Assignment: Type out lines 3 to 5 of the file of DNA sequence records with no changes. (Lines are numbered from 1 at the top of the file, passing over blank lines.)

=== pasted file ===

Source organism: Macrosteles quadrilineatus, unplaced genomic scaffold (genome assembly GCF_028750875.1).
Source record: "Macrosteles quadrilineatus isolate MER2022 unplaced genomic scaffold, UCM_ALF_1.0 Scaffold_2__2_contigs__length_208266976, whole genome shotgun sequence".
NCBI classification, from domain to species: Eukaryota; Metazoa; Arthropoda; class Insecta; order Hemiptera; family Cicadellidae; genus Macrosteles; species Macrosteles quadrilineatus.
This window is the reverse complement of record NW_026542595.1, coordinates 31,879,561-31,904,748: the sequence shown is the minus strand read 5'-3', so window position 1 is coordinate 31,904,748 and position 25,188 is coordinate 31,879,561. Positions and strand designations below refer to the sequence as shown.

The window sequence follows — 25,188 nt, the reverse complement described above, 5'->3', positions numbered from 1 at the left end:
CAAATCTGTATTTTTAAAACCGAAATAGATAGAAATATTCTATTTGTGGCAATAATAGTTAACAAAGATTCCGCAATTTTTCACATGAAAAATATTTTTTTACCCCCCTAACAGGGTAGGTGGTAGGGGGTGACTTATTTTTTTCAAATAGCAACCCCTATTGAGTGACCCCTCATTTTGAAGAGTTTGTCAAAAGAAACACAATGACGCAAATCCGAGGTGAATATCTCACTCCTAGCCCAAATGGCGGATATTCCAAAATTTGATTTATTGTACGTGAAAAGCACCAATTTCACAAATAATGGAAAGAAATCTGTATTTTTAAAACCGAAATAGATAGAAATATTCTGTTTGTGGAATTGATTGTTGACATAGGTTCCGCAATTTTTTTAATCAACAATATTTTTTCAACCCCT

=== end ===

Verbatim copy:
NCBI classification, from domain to species: Eukaryota; Metazoa; Arthropoda; class Insecta; order Hemiptera; family Cicadellidae; genus Macrosteles; species Macrosteles quadrilineatus.
This window is the reverse complement of record NW_026542595.1, coordinates 31,879,561-31,904,748: the sequence shown is the minus strand read 5'-3', so window position 1 is coordinate 31,904,748 and position 25,188 is coordinate 31,879,561. Positions and strand designations below refer to the sequence as shown.

The window sequence follows — 25,188 nt, the reverse complement described above, 5'->3', positions numbered from 1 at the left end: